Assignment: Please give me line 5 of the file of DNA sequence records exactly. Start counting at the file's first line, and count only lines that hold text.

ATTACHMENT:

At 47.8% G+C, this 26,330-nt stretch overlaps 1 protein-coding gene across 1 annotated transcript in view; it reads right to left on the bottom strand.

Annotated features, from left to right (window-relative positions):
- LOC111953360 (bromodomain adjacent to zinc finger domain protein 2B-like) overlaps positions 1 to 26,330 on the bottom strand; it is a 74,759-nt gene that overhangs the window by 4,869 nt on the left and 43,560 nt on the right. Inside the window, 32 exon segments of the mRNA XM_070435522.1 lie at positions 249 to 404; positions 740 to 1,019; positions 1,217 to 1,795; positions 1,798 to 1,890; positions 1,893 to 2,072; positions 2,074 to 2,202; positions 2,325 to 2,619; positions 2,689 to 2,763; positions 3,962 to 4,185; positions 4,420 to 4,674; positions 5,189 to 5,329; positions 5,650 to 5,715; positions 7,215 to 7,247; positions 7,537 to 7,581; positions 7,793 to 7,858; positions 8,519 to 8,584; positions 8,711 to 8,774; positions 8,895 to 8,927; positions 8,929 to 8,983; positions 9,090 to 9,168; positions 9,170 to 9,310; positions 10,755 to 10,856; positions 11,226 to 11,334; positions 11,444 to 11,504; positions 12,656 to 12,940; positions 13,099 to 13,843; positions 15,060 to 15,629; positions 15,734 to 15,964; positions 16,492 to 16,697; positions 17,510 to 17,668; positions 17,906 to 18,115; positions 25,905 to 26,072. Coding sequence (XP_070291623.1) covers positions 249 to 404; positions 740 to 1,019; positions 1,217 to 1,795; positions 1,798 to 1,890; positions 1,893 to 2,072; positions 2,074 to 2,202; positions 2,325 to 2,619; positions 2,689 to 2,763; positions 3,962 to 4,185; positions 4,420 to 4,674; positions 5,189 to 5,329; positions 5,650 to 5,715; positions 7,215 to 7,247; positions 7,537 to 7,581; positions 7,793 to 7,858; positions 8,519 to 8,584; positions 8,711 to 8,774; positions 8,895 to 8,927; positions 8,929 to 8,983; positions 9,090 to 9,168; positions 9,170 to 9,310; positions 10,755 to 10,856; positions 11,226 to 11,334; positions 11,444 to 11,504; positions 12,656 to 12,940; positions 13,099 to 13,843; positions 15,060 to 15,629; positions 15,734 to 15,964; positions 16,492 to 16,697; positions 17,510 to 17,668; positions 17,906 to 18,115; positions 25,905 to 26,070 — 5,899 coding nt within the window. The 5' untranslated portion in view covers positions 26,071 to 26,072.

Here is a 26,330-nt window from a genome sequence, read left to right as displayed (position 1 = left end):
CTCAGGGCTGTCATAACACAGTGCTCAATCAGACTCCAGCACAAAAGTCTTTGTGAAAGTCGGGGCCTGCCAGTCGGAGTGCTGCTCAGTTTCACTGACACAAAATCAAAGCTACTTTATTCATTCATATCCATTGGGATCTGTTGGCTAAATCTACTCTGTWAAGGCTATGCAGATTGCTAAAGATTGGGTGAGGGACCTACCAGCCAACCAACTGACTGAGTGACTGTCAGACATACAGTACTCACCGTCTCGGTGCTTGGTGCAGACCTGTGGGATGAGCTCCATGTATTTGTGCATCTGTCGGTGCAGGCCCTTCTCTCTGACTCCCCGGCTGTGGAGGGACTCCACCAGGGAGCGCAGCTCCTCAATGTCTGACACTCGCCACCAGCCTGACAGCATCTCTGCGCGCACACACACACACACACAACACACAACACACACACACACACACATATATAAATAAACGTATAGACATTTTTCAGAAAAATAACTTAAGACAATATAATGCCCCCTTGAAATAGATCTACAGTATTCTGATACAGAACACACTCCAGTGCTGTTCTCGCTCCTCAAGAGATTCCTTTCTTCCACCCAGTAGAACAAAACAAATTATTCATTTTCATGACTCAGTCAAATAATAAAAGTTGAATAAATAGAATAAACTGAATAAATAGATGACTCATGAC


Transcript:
CTCAGGGCTGTCATAACACAGTGCTCAATCAGACTCCAGCACAAAAGTCTTTGTGAAAGTCGGGGCCTGCCAGTCGGAGTGCTGCTCAGTTTCACTGACACAAAATCAAAGCTACTTTATTCATTCATATCCATTGGGATCTGTTGGCTAAATCTACTCTGTWAAGGCTATGCAGATTGCTAAAGATTGGGTGAGGGACCTACCAGCCAACCAACTGACTGAGTGACTGTCAGACATACAGTACTCACCGTCTCGGTGCTTGGTGCAGACCTGTGGGATGAGCTCCATGTATTTGTGCATCTGTCGGTGCAGGCCCTTCTCTCTGACTCCCCGGCTGTGGAGGGACTCCACCAGGGAGCGCAGCTCCTCAATGTCTGACACTCGCCACCAGCCTGACAGCATCTCTGCGCGCACACACACACACACACAACACACAACACACACACACACACACATATATAAATAAACGTATAGACATTTTTCAGAAAAATAACTTAAGACAATATAATGCCCCCTTGAAATAGATCTACAGTATTCTGATACAGAACACACTCCAGTGCTGTTCTCGCTCCTCAAGAGATTCCTTTCTTCCACCCAGTAGAACAAAACAAATTATTCATTTTCATGACTCAGTCAAATAATAAAAGTTGAATAAATAGAATAAACTGAATAAATAGATGACTCATGAC